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The World as Zoo: Acclimatization in the Nineteenth Century

The World as Zoo: Acclimatization in the Nineteenth Century

Chapter:
(p.27) Chapter Two The World as Zoo: Acclimatization in the Nineteenth Century
Source:
The Ark and Beyond
Author(s):
Harriet Ritvo
Publisher:
University of Chicago Press
DOI:10.7208/chicago/9780226538631.003.0003

Nineteenth-century zoos shared many of the goals of their twentieth-century successors. But in addition to displaying a range of exotic animal species, many of them, including the major metropolitan zoos in London and Paris, also maintained populations of the wild relatives of such domesticates as cattle, sheep, chickens, and turkeys, in the hope of invigorating the local herds and flocks. From the mid-nineteenth-century, most such efforts were carried out by acclimatization societies, which also attempted to introduce exotic wild species and varieties of birds, mammals, and fish that were imagined to be useful or attractive. These initiatives were most effective and transformative in Australia and New Zealand.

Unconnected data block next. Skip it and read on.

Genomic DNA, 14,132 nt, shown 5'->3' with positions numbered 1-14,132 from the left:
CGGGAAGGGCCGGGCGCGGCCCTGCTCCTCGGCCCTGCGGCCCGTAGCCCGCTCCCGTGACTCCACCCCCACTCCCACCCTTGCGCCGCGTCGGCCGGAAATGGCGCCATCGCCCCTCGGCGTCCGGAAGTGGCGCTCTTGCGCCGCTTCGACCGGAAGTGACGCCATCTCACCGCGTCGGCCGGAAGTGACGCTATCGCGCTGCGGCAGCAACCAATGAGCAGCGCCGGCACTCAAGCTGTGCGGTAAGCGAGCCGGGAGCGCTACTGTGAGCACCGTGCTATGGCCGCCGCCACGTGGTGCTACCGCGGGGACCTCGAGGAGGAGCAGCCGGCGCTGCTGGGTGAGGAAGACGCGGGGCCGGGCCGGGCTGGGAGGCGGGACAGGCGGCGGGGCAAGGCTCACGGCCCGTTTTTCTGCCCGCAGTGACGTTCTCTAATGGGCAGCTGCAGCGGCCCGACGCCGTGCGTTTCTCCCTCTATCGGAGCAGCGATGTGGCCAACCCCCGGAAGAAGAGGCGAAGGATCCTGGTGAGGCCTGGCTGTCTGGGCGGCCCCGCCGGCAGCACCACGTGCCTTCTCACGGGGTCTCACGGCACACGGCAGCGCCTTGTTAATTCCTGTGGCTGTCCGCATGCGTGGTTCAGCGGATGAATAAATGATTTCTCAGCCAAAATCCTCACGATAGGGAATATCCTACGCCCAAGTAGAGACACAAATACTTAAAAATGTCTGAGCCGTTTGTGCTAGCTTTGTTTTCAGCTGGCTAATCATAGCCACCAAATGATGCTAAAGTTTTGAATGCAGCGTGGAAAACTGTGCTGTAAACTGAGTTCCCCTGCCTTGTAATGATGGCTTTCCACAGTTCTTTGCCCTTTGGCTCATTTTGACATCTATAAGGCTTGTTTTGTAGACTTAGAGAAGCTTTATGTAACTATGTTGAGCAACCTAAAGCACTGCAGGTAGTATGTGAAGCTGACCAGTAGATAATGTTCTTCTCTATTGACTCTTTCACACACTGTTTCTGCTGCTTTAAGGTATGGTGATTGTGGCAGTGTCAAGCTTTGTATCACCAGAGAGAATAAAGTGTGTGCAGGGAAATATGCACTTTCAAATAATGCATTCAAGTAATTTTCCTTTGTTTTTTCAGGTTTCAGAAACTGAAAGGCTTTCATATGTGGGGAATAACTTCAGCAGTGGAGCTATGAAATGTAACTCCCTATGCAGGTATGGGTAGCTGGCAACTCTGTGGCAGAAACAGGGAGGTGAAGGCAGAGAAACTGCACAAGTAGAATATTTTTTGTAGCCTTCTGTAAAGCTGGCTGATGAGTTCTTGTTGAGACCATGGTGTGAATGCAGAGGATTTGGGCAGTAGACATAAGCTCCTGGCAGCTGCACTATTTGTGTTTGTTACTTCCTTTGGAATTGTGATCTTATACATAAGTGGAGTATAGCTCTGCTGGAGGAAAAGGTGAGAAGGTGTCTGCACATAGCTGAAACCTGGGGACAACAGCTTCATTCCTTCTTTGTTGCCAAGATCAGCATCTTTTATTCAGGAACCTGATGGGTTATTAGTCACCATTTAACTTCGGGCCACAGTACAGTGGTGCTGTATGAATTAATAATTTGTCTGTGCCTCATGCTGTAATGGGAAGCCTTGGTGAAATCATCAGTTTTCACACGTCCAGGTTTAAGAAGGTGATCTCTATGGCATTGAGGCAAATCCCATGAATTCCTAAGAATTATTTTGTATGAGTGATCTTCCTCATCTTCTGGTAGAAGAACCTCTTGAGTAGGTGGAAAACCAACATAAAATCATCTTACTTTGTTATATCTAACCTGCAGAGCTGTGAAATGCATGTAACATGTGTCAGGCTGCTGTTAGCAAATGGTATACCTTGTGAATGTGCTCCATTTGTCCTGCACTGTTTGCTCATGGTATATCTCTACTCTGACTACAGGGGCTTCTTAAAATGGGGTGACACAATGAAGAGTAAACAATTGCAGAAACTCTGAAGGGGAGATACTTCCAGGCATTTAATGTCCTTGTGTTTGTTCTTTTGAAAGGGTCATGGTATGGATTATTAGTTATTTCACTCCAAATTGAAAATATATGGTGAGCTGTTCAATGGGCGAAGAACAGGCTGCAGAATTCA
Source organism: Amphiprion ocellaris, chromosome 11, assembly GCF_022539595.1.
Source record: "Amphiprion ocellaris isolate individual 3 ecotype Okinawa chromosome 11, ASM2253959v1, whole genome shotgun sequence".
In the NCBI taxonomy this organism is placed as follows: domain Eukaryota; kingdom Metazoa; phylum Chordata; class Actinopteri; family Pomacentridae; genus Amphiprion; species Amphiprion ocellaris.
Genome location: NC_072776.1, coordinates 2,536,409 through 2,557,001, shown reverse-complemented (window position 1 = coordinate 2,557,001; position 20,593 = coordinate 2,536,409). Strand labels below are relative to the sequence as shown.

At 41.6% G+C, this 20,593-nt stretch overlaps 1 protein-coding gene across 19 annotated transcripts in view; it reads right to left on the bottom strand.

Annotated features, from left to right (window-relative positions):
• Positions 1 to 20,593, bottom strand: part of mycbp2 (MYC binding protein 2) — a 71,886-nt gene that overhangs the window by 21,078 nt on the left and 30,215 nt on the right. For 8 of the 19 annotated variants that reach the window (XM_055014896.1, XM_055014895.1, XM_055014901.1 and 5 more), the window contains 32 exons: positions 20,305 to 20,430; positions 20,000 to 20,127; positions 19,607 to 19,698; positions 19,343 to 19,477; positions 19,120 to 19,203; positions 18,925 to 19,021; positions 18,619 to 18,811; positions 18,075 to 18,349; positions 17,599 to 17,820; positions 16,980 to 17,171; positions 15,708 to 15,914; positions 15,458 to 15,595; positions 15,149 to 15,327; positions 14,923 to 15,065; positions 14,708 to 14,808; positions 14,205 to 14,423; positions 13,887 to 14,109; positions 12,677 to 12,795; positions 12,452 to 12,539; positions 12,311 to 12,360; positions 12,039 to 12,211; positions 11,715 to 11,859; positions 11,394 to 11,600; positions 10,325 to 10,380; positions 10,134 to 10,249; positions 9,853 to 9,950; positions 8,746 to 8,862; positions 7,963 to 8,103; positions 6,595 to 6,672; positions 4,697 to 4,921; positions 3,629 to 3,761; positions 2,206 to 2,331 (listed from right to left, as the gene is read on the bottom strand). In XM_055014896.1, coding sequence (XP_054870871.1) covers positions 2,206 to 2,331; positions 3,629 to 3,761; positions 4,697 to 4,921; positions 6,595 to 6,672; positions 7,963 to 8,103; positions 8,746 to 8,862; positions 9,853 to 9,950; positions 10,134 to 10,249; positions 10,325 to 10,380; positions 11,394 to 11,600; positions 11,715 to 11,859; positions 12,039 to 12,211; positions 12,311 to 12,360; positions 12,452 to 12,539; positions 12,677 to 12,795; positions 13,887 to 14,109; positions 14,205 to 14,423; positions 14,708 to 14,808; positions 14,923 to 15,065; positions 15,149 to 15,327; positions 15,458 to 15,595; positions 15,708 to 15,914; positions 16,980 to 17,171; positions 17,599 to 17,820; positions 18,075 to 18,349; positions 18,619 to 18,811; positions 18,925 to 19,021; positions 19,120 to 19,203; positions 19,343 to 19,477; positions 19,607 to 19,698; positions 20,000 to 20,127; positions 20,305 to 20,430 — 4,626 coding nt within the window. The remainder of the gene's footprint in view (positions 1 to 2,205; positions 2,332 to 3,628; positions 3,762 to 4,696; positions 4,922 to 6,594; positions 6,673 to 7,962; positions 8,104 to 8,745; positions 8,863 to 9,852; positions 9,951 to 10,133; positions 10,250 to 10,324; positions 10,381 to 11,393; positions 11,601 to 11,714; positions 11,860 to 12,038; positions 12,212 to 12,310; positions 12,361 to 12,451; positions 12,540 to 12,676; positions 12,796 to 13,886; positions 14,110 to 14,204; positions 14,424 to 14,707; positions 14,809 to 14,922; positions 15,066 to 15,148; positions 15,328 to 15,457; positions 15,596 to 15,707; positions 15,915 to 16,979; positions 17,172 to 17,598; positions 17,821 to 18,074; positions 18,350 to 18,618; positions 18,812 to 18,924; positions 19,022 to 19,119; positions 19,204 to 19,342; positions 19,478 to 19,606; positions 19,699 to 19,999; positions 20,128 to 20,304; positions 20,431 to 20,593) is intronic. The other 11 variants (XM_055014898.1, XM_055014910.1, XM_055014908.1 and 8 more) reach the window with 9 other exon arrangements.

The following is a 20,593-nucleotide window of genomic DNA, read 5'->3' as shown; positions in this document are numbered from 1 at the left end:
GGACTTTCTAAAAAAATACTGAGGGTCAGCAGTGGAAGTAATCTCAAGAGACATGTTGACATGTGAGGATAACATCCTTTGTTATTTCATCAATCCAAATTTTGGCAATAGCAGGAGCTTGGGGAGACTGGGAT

Keywords:   acclimatization societies, domesticated animals, hybridity, miscegenation, Zoological Society of London, Jardin d'Acclimatation

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